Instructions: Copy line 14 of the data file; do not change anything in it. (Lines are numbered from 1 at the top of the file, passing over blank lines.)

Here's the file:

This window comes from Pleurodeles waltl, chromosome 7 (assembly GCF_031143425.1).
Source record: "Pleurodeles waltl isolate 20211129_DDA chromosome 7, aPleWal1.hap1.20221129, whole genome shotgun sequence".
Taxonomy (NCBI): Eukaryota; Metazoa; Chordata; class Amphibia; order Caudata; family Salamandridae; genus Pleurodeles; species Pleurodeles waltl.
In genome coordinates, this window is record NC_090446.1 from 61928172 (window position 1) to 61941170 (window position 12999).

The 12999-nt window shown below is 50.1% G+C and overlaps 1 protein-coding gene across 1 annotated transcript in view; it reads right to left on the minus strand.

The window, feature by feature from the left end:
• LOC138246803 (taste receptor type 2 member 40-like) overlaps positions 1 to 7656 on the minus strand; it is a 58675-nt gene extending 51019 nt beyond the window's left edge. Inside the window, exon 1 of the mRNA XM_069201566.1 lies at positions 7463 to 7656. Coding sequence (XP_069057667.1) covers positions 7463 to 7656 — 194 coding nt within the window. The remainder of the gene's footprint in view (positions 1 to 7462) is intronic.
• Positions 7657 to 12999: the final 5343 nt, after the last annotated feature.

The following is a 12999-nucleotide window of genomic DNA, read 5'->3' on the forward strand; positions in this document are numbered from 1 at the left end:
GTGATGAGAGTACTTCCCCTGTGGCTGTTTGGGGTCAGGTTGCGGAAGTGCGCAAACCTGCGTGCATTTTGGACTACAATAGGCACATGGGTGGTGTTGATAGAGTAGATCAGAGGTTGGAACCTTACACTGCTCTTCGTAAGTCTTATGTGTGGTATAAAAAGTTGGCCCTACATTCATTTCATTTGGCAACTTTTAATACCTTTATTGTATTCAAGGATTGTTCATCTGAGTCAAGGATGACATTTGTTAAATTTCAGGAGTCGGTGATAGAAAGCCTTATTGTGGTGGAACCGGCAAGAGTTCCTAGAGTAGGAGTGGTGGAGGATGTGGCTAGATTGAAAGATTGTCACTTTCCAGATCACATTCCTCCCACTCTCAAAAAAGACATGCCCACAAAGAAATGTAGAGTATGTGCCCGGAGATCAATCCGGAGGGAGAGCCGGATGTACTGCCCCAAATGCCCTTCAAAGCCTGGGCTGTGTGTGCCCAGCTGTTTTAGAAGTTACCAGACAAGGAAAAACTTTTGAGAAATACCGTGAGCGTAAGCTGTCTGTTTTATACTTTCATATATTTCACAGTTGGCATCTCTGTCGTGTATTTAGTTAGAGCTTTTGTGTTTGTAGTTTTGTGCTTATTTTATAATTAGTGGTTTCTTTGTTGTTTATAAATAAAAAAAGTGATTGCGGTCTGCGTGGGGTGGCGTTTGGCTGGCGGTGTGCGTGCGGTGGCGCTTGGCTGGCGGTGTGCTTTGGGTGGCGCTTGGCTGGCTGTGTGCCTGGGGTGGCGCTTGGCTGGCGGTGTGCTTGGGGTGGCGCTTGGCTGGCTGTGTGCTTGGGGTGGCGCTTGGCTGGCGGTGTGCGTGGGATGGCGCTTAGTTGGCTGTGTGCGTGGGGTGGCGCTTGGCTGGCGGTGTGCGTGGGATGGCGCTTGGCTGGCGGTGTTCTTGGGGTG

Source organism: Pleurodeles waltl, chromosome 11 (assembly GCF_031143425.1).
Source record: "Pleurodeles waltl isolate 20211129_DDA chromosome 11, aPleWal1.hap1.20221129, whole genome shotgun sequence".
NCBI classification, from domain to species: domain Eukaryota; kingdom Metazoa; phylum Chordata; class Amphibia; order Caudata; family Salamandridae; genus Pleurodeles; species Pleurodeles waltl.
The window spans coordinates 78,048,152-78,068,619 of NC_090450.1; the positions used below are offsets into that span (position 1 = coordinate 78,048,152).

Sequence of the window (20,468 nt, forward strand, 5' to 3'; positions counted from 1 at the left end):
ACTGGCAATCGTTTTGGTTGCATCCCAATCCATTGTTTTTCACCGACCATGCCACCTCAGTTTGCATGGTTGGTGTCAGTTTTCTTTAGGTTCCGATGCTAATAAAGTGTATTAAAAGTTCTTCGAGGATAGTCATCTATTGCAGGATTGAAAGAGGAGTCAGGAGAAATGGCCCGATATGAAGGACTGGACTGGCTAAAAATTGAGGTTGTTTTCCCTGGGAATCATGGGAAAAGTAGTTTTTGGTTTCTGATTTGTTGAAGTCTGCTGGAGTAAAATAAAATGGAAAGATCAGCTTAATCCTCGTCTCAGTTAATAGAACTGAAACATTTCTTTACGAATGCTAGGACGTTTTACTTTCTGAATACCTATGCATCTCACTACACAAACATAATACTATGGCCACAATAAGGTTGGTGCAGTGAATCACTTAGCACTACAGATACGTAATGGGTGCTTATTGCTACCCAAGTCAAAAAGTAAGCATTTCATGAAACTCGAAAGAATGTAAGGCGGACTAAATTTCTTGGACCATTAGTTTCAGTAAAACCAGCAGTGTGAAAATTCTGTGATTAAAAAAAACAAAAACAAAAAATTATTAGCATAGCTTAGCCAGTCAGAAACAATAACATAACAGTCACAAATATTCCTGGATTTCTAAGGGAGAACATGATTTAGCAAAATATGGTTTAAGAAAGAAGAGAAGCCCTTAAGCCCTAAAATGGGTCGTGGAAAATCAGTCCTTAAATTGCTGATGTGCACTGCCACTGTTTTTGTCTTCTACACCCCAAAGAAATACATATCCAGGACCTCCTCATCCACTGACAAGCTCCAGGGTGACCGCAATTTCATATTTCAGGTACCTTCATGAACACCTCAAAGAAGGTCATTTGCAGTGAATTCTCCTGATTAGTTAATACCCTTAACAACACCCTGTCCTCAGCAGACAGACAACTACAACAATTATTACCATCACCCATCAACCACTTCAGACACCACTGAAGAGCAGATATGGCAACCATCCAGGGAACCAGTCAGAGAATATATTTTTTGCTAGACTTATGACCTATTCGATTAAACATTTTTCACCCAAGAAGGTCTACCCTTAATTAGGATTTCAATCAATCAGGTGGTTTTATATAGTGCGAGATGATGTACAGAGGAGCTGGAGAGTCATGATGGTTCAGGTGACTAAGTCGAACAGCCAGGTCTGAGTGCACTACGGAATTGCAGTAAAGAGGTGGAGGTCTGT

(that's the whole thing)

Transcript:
The window spans coordinates 78,048,152-78,068,619 of NC_090450.1; the positions used below are offsets into that span (position 1 = coordinate 78,048,152).